windows succeeded on the desktop by providing an ecosystem where participants could build on/with each other. and yet windows interfaces were proprietary and closed enough that no one could ever really clone the basic Redmond-supplied parts.
but now, the world is changed: the ecosystem is the net/web. now there are actual standards (open and free, not closed and proprietary like windows). it's hard to see how Microsoft has any real traction online, since the whole point of any open/free interface is that it's possible to substitute either side.
WIndows on ARM is a strong sign of competetion ahead for the Intel and AMD in the PC and Tablets market. With many vendors releasing better computing processors having inbuilot graphics controller will be a general trend for the future.
An OS is a platform for running apps. Where are the apps that run on Windows-ARM? On the Android platform, of course. Okay, so MS is looking to displace established players using a technically less energy efficient OS.
What is the point of running Windows on ARM? Think about why people run windows at all - there are basically three reasons.
One is familiarity - but by the time Windows on ARM comes out, most potential users will be familiar with Android.
Two is "it's what comes with the machine" - the same or similar models will also be available with Android or other Linux.
Three is application compatibility "I need to run this windows program". Without x86, this point is void.
So what's left? People who want to run IE and MS Office, and no other programs, and want the slightly lower costs and higher battery life of running on ARM than on an x86 (a future version).
Microsoft will do best (and I believe they know) to optomize for Fusion APUs; APU's provide the best platform by far to show off Microsoft programming and innovation (yes I said the 'I' word relative to Microsoft). The 'x86'(x86+GPU) platform just got stronger with AMD's Fusion.
Huang tends to embellish a bit , from past interviews- . Question is, how long will it take to learn and incorporate their own CPU; this isnt a leggo project- or could it be a last grasp. The other bit about Microsoft/ARM O/S is getting way to much attention- firstly ARM designs are specilized, and do not lend for a one size fits all O/S, second- the ARM Consortium group, who asked for a WindowARM OS, Qualcom, TI, I forget the other , are creating their own branch, which will probably feel comfortable with X86 coded programs running on their hardware- which could present big design challenges- perhaps towards the middle of 2012,by that time Fusion will have cemented its self, and who knows how far (money is no object) Intel will go to reclaim its position.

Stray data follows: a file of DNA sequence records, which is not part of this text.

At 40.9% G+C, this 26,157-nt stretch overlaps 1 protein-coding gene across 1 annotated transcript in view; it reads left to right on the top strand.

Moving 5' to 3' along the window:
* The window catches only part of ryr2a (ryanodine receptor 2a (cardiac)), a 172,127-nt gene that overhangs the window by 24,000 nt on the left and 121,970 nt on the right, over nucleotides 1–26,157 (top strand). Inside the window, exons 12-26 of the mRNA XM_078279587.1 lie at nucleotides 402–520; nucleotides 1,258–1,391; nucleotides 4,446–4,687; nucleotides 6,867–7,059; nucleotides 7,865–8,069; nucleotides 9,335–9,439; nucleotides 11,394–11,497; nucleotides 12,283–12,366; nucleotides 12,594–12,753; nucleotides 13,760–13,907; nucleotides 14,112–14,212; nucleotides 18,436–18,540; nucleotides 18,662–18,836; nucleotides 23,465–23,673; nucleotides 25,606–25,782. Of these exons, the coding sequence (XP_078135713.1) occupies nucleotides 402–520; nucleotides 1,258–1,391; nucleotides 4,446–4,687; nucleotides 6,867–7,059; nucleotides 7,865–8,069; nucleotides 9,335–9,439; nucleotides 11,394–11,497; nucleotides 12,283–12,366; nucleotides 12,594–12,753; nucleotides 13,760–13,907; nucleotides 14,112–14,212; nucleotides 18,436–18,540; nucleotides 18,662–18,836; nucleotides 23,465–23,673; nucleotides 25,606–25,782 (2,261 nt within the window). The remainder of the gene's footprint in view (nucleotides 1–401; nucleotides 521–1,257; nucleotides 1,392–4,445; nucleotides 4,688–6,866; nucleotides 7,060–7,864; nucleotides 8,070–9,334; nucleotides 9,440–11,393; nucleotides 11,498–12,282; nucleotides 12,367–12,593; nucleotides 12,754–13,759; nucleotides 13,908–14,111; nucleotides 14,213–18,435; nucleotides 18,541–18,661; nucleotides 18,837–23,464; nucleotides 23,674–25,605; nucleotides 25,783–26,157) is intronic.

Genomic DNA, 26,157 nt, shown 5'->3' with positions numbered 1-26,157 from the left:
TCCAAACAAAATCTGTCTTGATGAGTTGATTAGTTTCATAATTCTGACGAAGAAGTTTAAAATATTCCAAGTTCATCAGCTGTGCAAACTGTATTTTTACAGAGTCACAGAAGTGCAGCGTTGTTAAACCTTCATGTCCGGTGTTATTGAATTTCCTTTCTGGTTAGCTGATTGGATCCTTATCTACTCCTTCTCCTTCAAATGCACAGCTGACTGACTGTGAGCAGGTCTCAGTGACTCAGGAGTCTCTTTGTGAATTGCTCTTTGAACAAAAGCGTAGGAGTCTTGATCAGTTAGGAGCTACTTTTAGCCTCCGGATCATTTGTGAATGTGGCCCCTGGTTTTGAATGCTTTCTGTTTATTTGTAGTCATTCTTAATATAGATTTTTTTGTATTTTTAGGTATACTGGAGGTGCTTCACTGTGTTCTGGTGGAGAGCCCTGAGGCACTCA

What are the engineering and design challenges in creating successful IoT devices? These devices are usually small, resource-constrained electronics designed to sense, collect, send, and/or interpret data. Some of the devices need to be smart enough to act upon data in real time, 24/7. Are the design challenges the same as with embedded systems, but with a little developer- and IT-skills added in? What do engineers need to know? Rick Merritt talks with two experts about the tools and best options for designing IoT devices in 2016. Specifically the guests will discuss sensors, security, and lessons from IoT deployments.